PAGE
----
Bamako seems to be a good place to collect visas:
Embassy is in Badaladougou area near the Avenue de l'OAU / rue 30,
you can get a tourist visa in 1 day, price depends on your nationality, irish 56000 CFA, french 40000 CFA, austrian 31500 CFA....
Honorary consulate is in Badaladougou area near the Pont du Roi Fahd,
you can get a 30 day tourist visa for Niger in 3 working day's for 30000 CFA.
Embassy is in ACI 2000 area near the Direction General de Police National,
a 90 day visa is available in the same day for 47000 CFA
This can change of course any moment.
When applying dress as smart as you can.
I can heartily endorse Donko Voyages. Owned by Amadou Traore, they handle everything from upmarket American tour groups to backpackers. The staff all speak excellent English and know the country well. Email contact is email@example.com I have travelled several times in Mali and Burkina Faso with them and all went very well.
Fondest memory: Great people and incredible sights. I miss the color !! The Dogon Country is still virtually as it was before any visitors came along and even Timbuctu still has a mysterious feel, especially in the sandy streets.
Moussa Timbine' is an excellent tour guide in Mali. He lives in Bamako but will go all over the country. He is also Dogon, and a wonderful guide for seeing Dogon country. His English is excellent.
He has trained extensively for his job, and has a good understanding of different nationalities and what they expect as tourists. He is therefore in a good position to give you an experience that will be enjoyable and rewarding.
Fondest memory: All the wonderful people--the different tribes, their striking attire, and their beautiful spirit.
Where others don't go...DHL does. I like to pack light and from time to time send things home.
DHL has an office here in Bamako and can help you get things back to your doorstep. It is not the cheapest way to do it but it eliminates the need to check a bag and have the airline loose it.
Favorite thing: I read countless postings which said ATM access was limited. WRONG!!!!! The Govt. in a effort to encourage more tourism has improved things a bit and I was able to get cash from ATMs in Bamako (not next to a UN office or major hotel..down a regular street) and in Mopti. They took cards with the VISA symbol and I was able to take out the CFA equivalent of $500 USD each time.....I hate taking a wad of cash and or travelers checks. I think I even saw an ATM in Timbuktu but did not try it out. The smaller towns tend to dispense smaller notes like 5,000 CFA as opposed to the 10,000 notes that I got in Bamako. Either way they work. Credit cards? They were a pain even in Senegal.
Favorite thing: I am curious to which guide or tour you took to the Niger Festival? My husband and I are also going for 2 weeks to Mali and the festival on the Niger Jan/Feb, 2009. We are checking out Saga Tours and individual tour guides. Any information would be appreciated.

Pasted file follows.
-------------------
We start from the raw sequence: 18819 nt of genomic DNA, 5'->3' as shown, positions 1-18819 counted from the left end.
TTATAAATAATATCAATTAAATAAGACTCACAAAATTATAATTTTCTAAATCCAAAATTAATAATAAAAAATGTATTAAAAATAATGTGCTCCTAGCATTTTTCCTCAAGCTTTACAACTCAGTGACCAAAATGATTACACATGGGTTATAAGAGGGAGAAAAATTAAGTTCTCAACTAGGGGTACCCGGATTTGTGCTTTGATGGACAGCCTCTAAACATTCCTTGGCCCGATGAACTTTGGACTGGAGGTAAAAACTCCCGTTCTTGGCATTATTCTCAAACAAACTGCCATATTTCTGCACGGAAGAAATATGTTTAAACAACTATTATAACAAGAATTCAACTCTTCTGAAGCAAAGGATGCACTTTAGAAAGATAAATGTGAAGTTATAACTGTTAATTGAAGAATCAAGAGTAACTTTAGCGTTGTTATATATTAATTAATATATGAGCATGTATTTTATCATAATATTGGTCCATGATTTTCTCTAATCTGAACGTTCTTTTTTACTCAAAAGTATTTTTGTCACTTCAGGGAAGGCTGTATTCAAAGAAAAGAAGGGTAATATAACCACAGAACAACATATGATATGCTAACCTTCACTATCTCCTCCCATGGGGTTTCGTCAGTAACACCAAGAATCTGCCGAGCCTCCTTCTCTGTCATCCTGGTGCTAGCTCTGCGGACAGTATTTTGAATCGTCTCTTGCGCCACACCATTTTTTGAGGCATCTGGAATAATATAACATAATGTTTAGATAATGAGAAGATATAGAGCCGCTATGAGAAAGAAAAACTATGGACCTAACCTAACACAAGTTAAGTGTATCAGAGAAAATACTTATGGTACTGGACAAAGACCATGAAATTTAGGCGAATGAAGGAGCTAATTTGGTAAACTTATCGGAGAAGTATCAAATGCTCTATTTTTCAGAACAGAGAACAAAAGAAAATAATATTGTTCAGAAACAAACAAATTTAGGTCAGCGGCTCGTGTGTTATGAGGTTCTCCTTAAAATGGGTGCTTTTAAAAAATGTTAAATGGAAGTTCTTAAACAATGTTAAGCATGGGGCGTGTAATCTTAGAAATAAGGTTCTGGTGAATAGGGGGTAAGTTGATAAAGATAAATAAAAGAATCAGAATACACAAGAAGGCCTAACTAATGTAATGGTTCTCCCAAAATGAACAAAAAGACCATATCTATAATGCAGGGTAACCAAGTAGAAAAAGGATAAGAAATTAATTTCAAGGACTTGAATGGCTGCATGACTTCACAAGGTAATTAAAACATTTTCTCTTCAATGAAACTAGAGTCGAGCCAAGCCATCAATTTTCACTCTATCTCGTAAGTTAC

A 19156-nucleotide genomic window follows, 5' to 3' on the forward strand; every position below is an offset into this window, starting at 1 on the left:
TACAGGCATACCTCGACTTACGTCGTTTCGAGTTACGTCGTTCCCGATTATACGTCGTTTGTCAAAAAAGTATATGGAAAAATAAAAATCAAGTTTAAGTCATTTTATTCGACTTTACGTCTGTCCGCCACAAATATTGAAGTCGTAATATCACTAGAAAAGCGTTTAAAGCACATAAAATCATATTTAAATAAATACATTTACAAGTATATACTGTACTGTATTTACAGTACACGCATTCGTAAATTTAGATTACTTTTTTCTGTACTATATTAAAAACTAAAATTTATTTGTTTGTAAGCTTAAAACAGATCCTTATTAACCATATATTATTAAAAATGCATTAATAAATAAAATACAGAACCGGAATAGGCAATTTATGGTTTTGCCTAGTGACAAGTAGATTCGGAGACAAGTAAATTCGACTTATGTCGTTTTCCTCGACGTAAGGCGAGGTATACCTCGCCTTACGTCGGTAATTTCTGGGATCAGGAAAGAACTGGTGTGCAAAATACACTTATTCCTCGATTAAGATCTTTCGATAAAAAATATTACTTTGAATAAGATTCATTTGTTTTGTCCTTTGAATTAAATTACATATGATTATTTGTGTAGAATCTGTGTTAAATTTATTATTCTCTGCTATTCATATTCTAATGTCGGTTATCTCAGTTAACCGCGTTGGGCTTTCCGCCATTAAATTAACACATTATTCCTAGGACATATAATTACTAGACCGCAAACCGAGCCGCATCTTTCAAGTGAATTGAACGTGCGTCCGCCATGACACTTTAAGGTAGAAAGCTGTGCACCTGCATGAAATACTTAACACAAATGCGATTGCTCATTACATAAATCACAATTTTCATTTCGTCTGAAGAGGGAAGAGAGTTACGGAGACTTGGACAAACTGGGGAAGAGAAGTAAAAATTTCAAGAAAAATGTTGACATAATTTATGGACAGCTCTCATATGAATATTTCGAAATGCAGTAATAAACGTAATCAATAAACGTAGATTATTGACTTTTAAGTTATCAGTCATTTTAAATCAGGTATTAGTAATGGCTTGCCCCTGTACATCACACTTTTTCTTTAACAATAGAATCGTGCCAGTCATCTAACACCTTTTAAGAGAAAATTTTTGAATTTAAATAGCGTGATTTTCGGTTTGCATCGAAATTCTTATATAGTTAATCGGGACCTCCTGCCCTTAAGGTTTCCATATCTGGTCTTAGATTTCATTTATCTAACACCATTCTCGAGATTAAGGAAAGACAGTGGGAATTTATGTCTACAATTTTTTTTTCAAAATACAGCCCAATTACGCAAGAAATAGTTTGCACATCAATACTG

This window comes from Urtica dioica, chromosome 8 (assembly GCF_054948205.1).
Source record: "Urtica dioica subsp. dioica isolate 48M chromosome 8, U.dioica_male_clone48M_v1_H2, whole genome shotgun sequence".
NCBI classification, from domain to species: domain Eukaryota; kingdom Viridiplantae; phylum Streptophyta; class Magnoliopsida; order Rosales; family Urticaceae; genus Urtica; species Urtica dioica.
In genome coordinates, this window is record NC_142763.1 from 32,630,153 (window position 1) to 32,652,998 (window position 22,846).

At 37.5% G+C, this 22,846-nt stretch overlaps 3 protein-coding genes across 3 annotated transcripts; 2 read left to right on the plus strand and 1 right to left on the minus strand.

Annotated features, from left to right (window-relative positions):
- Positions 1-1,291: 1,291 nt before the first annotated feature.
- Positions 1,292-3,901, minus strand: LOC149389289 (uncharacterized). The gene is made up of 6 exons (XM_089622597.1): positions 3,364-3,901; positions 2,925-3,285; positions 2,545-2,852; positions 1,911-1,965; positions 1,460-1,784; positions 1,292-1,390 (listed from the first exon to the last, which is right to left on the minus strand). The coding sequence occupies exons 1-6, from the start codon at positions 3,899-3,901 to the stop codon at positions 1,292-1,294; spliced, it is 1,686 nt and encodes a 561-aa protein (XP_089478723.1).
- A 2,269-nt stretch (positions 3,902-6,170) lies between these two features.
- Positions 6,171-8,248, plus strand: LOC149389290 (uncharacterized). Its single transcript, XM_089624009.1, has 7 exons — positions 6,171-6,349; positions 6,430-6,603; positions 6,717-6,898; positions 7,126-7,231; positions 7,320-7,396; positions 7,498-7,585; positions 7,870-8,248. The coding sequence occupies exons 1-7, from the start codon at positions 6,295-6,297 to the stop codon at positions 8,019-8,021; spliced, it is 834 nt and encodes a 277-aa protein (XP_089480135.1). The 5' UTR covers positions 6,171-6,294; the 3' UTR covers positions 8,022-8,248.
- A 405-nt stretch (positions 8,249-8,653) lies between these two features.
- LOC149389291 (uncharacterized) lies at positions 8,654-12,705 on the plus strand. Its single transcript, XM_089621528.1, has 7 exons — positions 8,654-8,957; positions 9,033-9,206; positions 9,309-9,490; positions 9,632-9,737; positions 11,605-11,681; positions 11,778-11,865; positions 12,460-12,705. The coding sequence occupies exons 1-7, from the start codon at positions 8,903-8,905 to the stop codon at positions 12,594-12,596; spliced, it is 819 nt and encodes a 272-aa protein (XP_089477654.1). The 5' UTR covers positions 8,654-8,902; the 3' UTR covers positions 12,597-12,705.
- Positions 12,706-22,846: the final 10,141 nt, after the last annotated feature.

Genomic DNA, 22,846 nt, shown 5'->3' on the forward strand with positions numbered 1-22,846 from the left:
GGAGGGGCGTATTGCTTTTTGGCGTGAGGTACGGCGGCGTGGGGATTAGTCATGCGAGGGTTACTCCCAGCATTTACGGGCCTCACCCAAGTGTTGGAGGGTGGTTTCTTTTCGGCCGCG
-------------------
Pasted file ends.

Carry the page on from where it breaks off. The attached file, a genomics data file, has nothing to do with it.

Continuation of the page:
Dogon Country is a must, and having a good guide is essential. We lucked out when we arrived in Ségou. We met Boureima Kassogué, also known as Ibrahim from Djiguibombo, a Dogon himself, who became a big part of our trip. He guided us through the smaller villages near Ségou, then later through Dogon Country (4 days, 3 nights) and then arranged a trip for us from Mopti to Ségou along the Niger by pirogue (3 days, 2 nights camping). He speaks French very well, and some English also. A wonderful, helpful young man who took great care of us, and who also gave us unforgottable Djembe lessons by the "babyfoot" machine near the Hotel Djoliba in Ségou. You can find him through the Association des Guides near the wharf, or get his cell phone number from the lists of certified guides posted in the hotels. Tell him DVD and Vera sent you!
Fondest memory: I will miss many things, but by far the most - night falling in Dogon country, when everything is enveloped by what I can only describe as a living stillness.
As yellow fever is endemic in West Africa it is prerequisite that you get vaccinated before you go there. In fact you need to show a vaccine certificate to get a visa. Otherwise forget it.
Plan to get vaccinated at least 10 days before your trip starts (I would say months). The vaccine is done at your local health authorities (in my case in Athens Public Health Headquarters) where additional information is given concerning health issues for the country you plan to travel. The vaccine was done for free, injected SC and minor adverse reactions might be expected within 5-12 days (I had none 10 days now). The vaccine lasts for ten years (so visit as much of Africa as you can). It was essential to bring along my passport as I was given an international vaccination certificate along.
More on yellow fever: http://en.wikipedia.org/wiki/Yellow_fever
Subsaharan african countries like Mali encounter several precautions: